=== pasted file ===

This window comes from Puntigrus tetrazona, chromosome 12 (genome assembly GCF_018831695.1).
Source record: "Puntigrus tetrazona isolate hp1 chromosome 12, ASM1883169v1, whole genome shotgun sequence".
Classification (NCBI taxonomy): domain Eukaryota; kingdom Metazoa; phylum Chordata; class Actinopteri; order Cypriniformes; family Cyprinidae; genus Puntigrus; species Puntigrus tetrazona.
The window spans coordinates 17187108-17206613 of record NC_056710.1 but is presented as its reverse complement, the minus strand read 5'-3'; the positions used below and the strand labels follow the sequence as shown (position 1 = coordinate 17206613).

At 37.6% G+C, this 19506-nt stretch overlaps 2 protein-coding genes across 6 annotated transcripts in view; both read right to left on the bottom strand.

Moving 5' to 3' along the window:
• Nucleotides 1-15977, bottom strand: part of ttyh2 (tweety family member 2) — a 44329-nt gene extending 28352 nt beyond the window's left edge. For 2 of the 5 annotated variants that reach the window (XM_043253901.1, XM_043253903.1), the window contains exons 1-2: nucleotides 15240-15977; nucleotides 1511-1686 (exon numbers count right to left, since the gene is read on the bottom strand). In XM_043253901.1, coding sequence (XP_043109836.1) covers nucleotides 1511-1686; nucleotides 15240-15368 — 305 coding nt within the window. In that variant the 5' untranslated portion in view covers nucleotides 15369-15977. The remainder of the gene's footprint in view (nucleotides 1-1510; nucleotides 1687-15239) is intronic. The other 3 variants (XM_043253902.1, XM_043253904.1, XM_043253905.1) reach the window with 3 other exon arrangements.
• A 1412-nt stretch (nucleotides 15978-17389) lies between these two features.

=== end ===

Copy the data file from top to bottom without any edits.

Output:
This window comes from Puntigrus tetrazona, chromosome 12 (genome assembly GCF_018831695.1).
Source record: "Puntigrus tetrazona isolate hp1 chromosome 12, ASM1883169v1, whole genome shotgun sequence".
Classification (NCBI taxonomy): domain Eukaryota; kingdom Metazoa; phylum Chordata; class Actinopteri; order Cypriniformes; family Cyprinidae; genus Puntigrus; species Puntigrus tetrazona.
The window spans coordinates 17187108-17206613 of record NC_056710.1 but is presented as its reverse complement, the minus strand read 5'-3'; the positions used below and the strand labels follow the sequence as shown (position 1 = coordinate 17206613).

At 37.6% G+C, this 19506-nt stretch overlaps 2 protein-coding genes across 6 annotated transcripts in view; both read right to left on the bottom strand.

Moving 5' to 3' along the window:
• Nucleotides 1-15977, bottom strand: part of ttyh2 (tweety family member 2) — a 44329-nt gene extending 28352 nt beyond the window's left edge. For 2 of the 5 annotated variants that reach the window (XM_043253901.1, XM_043253903.1), the window contains exons 1-2: nucleotides 15240-15977; nucleotides 1511-1686 (exon numbers count right to left, since the gene is read on the bottom strand). In XM_043253901.1, coding sequence (XP_043109836.1) covers nucleotides 1511-1686; nucleotides 15240-15368 — 305 coding nt within the window. In that variant the 5' untranslated portion in view covers nucleotides 15369-15977. The remainder of the gene's footprint in view (nucleotides 1-1510; nucleotides 1687-15239) is intronic. The other 3 variants (XM_043253902.1, XM_043253904.1, XM_043253905.1) reach the window with 3 other exon arrangements.
• A 1412-nt stretch (nucleotides 15978-17389) lies between these two features.